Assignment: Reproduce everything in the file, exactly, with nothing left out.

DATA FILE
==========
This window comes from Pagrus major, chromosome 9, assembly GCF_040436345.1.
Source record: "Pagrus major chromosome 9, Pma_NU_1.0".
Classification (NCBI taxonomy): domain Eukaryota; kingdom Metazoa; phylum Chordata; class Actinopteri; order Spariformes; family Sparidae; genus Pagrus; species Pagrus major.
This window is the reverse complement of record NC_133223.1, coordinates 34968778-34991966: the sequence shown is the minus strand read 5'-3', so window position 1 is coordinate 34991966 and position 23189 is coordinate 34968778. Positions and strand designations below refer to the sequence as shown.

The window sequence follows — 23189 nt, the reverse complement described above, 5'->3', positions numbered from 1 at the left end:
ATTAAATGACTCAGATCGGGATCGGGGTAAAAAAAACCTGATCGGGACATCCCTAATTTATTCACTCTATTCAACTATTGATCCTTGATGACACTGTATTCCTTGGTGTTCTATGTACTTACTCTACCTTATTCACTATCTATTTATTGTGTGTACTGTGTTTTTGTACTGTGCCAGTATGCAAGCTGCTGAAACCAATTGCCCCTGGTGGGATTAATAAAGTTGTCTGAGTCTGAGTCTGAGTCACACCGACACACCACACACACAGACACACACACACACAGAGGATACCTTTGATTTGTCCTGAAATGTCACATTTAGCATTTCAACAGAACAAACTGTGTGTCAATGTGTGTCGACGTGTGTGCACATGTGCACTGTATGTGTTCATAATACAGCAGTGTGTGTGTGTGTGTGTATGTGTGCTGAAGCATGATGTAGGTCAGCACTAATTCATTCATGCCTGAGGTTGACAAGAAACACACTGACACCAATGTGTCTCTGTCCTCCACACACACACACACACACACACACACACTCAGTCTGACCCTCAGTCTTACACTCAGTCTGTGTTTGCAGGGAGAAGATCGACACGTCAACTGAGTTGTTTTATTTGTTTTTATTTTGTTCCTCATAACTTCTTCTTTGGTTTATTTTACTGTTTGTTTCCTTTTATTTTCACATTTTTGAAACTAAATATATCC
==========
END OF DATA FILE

This window comes from Pagrus major, chromosome 9, assembly GCF_040436345.1.
Source record: "Pagrus major chromosome 9, Pma_NU_1.0".
Classification (NCBI taxonomy): domain Eukaryota; kingdom Metazoa; phylum Chordata; class Actinopteri; order Spariformes; family Sparidae; genus Pagrus; species Pagrus major.
This window is the reverse complement of record NC_133223.1, coordinates 34968778-34991966: the sequence shown is the minus strand read 5'-3', so window position 1 is coordinate 34991966 and position 23189 is coordinate 34968778. Positions and strand designations below refer to the sequence as shown.

The window sequence follows — 23189 nt, the reverse complement described above, 5'->3', positions numbered from 1 at the left end:
ATTAAATGACTCAGATCGGGATCGGGGTAAAAAAAACCTGATCGGGACATCCCTAATTTATTCACTCTATTCAACTATTGATCCTTGATGACACTGTATTCCTTGGTGTTCTATGTACTTACTCTACCTTATTCACTATCTATTTATTGTGTGTACTGTGTTTTTGTACTGTGCCAGTATGCAAGCTGCTGAAACCAATTGCCCCTGGTGGGATTAATAAAGTTGTCTGAGTCTGAGTCTGAGTCACACCGACACACCACACACACAGACACACACACACACAGAGGATACCTTTGATTTGTCCTGAAATGTCACATTTAGCATTTCAACAGAACAAACTGTGTGTCAATGTGTGTCGACGTGTGTGCACATGTGCACTGTATGTGTTCATAATACAGCAGTGTGTGTGTGTGTGTGTATGTGTGCTGAAGCATGATGTAGGTCAGCACTAATTCATTCATGCCTGAGGTTGACAAGAAACACACTGACACCAATGTGTCTCTGTCCTCCACACACACACACACACACACACACACACTCAGTCTGACCCTCAGTCTTACACTCAGTCTGTGTTTGCAGGGAGAAGATCGACACGTCAACTGAGTTGTTTTATTTGTTTTTATTTTGTTCCTCATAACTTCTTCTTTGGTTTATTTTACTGTTTGTTTCCTTTTATTTTCACATTTTTGAAACTAAATATATCC